Faux Crab Cakes

  • 2 C shredded zucchini or summer squash
  • 2 C Bread crumbs
  • 1 egg
  • 1 T mayonnaise
  • 1 T of Seafood Seasoning Mix (see below)

Mix everything together and form into patties.  Fry in a pan, about 5 minutes a side, until golden.  Serve hot.  If you have any left, they are really great under a poached egg and covered in hollandaise sauce, or much simpler, on a bun with a lettuce leaf!

“Aged Inlet” Seafood Seasoning Mix

In a spice grinder (we have a dedicated old coffee grinder for this purpose), place the following:

  • 3 crushed bay leaves
  • 1 T celery seeds
  • 1 T dry mustard
  • 2 t ginger
  • 2 t smoked paprika (use regular if you don’t have smoked)
  • 10-15 scrapes of nutmeg (or 1/4 t ground)
  • 1 1/2 t whole allspice
  • 1 1/2 t whole cloves
  • 1/2 t mace
  • 2 cardamom pods
  • 1/4 t cinnamon
  • 1 T salt
  • 2 t black pappercorns
  • 1 t white peppercorns

Grind it all up until it is a powder.  This may take a little tapping and stirring between grinds.  Store in a jar with a tight fitting lid.

Jamming

Jam and jelly was always a preservation area that alluded me.  Admittedly, I didn’t put much effort into it, because my mother-in-law is a jammer, extraordinaire.  She showed up every year at Christmas time with a trunk full of strawberry jam, and raspberry jam, and peach preserves.  But my own history of jams that didn’t set up is really what made me stop trying.

A couple of years ago, my husband encouraged me to make Sweet Tomato Jam.  He found the recipe in one of his cookbooks and it sounded good to him.  Honestly, it sounded disgusting to me, but I made it anyway because it was one of those years we had tomatoes coming out of our ears — I had quite a few volunteer cherry tomato plants come up and they were very prolific, so I adapted the recipe to use up the excess.

Well, it didn’t set up.  I was dejected, and all “I told you I can’t make jam.”  But rather than waste these jars of jam, I called my mother-in-law and she encouraged me to re-cook the jam with some pectin and talked me through the process.  It worked!  And the resulting jam was really tasty!  On a whim, I added it to my entries for the Middletown Grange Fair and it was judged a Best in Show (in a four way, with three other jams)!  Lesson learned: if it doesn’t set up on the first try, cook it again.  Oh, and trust my husband’s ability to judge a recipe.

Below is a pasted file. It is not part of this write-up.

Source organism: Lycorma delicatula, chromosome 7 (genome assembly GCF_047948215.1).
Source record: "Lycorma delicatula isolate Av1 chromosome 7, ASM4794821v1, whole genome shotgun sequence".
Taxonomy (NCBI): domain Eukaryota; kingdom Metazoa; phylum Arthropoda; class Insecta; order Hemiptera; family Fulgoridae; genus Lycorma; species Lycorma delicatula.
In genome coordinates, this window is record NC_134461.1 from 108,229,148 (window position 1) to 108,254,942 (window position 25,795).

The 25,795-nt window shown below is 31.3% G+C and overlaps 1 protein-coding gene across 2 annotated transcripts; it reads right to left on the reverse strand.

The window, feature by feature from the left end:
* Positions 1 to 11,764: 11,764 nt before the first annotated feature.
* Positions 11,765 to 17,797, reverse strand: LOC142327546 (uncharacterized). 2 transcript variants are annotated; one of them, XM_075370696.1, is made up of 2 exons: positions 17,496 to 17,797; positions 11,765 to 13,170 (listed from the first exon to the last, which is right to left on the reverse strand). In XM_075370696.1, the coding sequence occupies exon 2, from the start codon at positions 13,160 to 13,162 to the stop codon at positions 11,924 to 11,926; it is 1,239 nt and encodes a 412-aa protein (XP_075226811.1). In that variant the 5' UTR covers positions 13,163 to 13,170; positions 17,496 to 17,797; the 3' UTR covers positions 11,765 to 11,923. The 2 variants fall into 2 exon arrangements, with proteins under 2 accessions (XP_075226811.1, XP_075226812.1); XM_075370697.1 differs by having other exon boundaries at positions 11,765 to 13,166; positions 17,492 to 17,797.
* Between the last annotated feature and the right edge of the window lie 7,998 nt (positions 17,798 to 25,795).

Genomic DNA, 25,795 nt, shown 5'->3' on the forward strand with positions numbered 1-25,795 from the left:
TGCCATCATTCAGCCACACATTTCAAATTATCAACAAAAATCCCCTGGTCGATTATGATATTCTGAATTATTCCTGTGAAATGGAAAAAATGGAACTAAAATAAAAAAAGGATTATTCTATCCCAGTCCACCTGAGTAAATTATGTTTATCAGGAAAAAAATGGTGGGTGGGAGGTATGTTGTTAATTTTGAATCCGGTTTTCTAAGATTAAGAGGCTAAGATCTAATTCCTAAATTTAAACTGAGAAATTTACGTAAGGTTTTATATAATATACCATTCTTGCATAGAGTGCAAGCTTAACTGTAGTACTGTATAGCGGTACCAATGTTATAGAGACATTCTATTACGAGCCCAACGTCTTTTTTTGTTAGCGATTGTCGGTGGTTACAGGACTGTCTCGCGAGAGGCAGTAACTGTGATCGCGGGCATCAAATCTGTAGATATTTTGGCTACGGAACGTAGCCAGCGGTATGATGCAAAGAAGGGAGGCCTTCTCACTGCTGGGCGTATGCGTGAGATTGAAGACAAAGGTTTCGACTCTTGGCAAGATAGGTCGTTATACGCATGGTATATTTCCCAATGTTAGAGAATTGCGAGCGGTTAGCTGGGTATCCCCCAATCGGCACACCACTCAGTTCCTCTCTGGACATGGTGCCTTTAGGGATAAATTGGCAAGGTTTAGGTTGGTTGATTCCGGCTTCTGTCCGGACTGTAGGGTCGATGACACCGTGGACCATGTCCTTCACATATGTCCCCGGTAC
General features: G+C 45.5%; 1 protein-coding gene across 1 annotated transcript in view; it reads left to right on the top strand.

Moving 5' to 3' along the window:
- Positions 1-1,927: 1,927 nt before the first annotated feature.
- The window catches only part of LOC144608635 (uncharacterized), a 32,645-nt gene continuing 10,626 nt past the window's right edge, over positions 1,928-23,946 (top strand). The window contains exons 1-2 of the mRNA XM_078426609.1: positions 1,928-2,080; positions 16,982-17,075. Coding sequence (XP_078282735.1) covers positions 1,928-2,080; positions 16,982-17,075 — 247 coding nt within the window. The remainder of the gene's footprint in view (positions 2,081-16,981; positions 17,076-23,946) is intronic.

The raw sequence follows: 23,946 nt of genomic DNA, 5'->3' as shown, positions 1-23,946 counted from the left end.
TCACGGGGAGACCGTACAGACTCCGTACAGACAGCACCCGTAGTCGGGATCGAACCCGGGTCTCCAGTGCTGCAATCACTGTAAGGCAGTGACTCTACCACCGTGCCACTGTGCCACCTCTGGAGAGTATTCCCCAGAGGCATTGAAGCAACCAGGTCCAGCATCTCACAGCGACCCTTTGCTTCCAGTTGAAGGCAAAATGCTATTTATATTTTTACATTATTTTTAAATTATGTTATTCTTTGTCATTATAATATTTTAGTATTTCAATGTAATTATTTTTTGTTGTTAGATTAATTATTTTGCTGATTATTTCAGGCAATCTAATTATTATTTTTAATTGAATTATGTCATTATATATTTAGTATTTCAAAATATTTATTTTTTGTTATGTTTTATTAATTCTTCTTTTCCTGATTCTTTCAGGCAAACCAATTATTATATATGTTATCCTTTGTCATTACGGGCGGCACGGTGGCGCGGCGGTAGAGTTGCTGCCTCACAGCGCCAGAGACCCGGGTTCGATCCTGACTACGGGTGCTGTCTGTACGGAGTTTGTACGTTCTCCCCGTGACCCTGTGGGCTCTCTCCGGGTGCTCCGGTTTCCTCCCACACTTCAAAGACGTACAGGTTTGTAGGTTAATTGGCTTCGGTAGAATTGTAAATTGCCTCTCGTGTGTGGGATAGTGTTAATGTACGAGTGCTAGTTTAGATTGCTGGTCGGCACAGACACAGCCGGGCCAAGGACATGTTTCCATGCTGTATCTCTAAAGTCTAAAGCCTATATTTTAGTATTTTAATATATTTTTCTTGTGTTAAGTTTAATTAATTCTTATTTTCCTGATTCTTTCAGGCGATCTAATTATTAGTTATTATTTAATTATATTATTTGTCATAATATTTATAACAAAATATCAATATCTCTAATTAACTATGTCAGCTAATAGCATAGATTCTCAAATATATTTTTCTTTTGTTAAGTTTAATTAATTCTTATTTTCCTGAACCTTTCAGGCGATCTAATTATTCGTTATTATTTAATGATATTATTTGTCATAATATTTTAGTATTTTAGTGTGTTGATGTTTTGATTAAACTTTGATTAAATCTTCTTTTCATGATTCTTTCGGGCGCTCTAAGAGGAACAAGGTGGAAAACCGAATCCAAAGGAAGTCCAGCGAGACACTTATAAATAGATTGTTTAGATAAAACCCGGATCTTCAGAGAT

This year I have made all sorts of jams and jellies, from combination berry to an unusual cilantro-garlic jelly.  I think it is a condiment that will pair nicely with grilled fish, chicken or pork.

Cilantro-Garlic Jelly

  • 1 C cilantro, chopped, including stems
  • 6 cloves of garlic, chopped
  • 1/2 t black peppercorns, crushed
  • 1 hot pepper, sliced
  • 3 C boiling water
  • the juice of two limes, strained
  • 2 C sugar
  • 2 T powdered pectin
  1. Combine cilantro, garlic, peppercorns and hot pepper in a heat-proof bowl and cover with 3 1/2 C of boiling water.  Cover the bowl and let steep over night.
  2. The next morning, strain through butter muslin (or a piece of an old sheet) in a fine sieve. Do not press.
  3. Mix the pectin with 1/2 C sugar and set aside.
  4. Measure 3 cups into a medium pot, along with the lime juice.  Add the sugar pectin mixture.  Bring to a boil.
  5. Add the remaining 1 1/2 C of the sugar and bring to a boil that cannot be stirred down over medium heat. Boil for 1 minute.
  6. Remove from the heat and let rest for 4 minutes.  Skim foam.  Pour into sterile canning jars and process.

A special thanks to Angela Mazur who caught a MAJOR error in this post, that has now been revised!